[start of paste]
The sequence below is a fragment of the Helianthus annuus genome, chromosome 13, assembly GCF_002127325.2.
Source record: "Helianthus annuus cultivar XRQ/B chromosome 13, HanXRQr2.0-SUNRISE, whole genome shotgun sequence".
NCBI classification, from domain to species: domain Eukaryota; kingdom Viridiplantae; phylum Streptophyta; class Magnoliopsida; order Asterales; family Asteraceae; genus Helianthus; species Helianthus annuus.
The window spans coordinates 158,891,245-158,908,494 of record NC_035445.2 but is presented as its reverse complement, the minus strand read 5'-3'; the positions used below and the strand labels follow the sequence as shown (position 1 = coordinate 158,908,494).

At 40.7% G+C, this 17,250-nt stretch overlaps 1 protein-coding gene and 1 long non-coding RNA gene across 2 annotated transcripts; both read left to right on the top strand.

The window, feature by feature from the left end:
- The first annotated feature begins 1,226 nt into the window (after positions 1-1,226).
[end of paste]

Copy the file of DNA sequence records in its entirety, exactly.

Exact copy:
The sequence below is a fragment of the Helianthus annuus genome, chromosome 13, assembly GCF_002127325.2.
Source record: "Helianthus annuus cultivar XRQ/B chromosome 13, HanXRQr2.0-SUNRISE, whole genome shotgun sequence".
NCBI classification, from domain to species: domain Eukaryota; kingdom Viridiplantae; phylum Streptophyta; class Magnoliopsida; order Asterales; family Asteraceae; genus Helianthus; species Helianthus annuus.
The window spans coordinates 158,891,245-158,908,494 of record NC_035445.2 but is presented as its reverse complement, the minus strand read 5'-3'; the positions used below and the strand labels follow the sequence as shown (position 1 = coordinate 158,908,494).

At 40.7% G+C, this 17,250-nt stretch overlaps 1 protein-coding gene and 1 long non-coding RNA gene across 2 annotated transcripts; both read left to right on the top strand.

The window, feature by feature from the left end:
- The first annotated feature begins 1,226 nt into the window (after positions 1-1,226).